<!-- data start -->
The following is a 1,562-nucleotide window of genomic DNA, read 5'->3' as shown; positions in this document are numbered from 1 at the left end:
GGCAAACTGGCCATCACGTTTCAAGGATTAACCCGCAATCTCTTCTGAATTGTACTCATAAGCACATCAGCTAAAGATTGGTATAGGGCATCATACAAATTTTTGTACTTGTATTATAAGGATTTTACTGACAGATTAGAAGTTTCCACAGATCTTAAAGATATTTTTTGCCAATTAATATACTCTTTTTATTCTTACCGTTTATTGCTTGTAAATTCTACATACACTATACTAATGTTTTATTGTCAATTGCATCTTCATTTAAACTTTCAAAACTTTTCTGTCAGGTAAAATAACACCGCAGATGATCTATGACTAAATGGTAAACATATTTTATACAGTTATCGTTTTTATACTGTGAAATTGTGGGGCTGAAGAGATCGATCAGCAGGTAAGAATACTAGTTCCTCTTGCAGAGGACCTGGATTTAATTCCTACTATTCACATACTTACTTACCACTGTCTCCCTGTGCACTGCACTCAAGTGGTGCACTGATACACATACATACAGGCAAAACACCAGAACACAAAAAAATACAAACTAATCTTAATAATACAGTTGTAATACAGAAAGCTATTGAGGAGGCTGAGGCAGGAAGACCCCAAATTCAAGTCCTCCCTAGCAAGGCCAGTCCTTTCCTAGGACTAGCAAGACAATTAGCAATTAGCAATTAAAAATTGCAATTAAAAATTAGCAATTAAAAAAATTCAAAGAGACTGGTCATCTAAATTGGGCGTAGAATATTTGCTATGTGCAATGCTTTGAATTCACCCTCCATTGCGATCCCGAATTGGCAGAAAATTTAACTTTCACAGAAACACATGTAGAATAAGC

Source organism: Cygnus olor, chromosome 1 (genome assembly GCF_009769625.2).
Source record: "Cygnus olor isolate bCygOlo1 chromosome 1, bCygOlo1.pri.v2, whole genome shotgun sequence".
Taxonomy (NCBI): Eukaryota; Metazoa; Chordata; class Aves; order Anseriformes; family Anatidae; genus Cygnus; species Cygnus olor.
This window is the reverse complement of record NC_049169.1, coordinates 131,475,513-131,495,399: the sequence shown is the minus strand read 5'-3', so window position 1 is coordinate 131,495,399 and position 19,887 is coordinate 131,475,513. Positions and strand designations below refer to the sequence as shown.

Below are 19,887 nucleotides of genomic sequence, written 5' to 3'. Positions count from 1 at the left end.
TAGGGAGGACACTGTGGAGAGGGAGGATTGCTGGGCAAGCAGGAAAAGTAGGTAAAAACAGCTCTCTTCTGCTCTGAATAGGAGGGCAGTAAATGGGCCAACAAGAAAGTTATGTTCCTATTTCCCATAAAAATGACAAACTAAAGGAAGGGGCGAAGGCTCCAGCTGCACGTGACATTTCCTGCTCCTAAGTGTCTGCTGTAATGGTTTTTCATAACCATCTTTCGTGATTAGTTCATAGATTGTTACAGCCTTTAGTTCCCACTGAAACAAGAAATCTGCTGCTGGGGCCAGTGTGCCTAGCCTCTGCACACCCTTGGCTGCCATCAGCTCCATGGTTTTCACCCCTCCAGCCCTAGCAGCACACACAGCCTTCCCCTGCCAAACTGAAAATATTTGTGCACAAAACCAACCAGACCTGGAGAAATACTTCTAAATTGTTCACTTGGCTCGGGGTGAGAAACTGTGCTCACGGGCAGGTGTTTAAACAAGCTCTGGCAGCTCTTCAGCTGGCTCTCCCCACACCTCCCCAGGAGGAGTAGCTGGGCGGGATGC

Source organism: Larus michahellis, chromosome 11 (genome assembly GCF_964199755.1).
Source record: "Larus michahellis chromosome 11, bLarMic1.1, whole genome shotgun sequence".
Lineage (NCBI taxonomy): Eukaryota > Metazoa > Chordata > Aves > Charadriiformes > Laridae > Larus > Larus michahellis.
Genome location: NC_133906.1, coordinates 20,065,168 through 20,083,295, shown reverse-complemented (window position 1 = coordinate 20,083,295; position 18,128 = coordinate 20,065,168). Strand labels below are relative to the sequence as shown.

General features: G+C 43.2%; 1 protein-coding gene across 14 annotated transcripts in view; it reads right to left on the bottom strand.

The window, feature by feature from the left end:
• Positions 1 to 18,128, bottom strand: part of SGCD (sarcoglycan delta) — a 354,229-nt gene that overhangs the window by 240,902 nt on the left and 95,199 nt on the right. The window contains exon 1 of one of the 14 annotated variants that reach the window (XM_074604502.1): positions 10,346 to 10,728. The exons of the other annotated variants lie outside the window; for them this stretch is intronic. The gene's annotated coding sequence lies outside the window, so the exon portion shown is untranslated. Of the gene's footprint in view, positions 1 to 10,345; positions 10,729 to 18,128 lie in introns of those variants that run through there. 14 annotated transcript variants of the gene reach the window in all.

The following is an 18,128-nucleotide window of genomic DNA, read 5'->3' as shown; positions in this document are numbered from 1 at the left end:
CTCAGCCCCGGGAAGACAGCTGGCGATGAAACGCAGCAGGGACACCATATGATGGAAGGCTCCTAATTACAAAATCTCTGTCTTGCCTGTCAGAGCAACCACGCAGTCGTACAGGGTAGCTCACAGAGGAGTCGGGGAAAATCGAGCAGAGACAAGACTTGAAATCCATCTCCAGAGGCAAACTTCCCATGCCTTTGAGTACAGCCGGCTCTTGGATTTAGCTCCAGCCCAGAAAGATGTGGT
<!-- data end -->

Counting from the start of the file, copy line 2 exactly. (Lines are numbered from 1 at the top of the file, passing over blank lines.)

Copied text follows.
GGCAAACTGGCCATCACGTTTCAAGGATTAACCCGCAATCTCTTCTGAATTGTACTCATAAGCACATCAGCTAAAGATTGGTATAGGGCATCATACAAATTTTTGTACTTGTATTATAAGGATTTTACTGACAGATTAGAAGTTTCCACAGATCTTAAAGATATTTTTTGCCAATTAATATACTCTTTTTATTCTTACCGTTTATTGCTTGTAAATTCTACATACACTATACTAATGTTTTATTGTCAATTGCATCTTCATTTAAACTTTCAAAACTTTTCTGTCAGGTAAAATAACACCGCAGATGATCTATGACTAAATGGTAAACATATTTTATACAGTTATCGTTTTTATACTGTGAAATTGTGGGGCTGAAGAGATCGATCAGCAGGTAAGAATACTAGTTCCTCTTGCAGAGGACCTGGATTTAATTCCTACTATTCACATACTTACTTACCACTGTCTCCCTGTGCACTGCACTCAAGTGGTGCACTGATACACATACATACAGGCAAAACACCAGAACACAAAAAAATACAAACTAATCTTAATAATACAGTTGTAATACAGAAAGCTATTGAGGAGGCTGAGGCAGGAAGACCCCAAATTCAAGTCCTCCCTAGCAAGGCCAGTCCTTTCCTAGGACTAGCAAGACAATTAGCAATTAGCAATTAAAAATTGCAATTAAAAATTAGCAATTAAAAAAATTCAAAGAGACTGGTCATCTAAATTGGGCGTAGAATATTTGCTATGTGCAATGCTTTGAATTCACCCTCCATTGCGATCCCGAATTGGCAGAAAATTTAACTTTCACAGAAACACATGTAGAATAAGC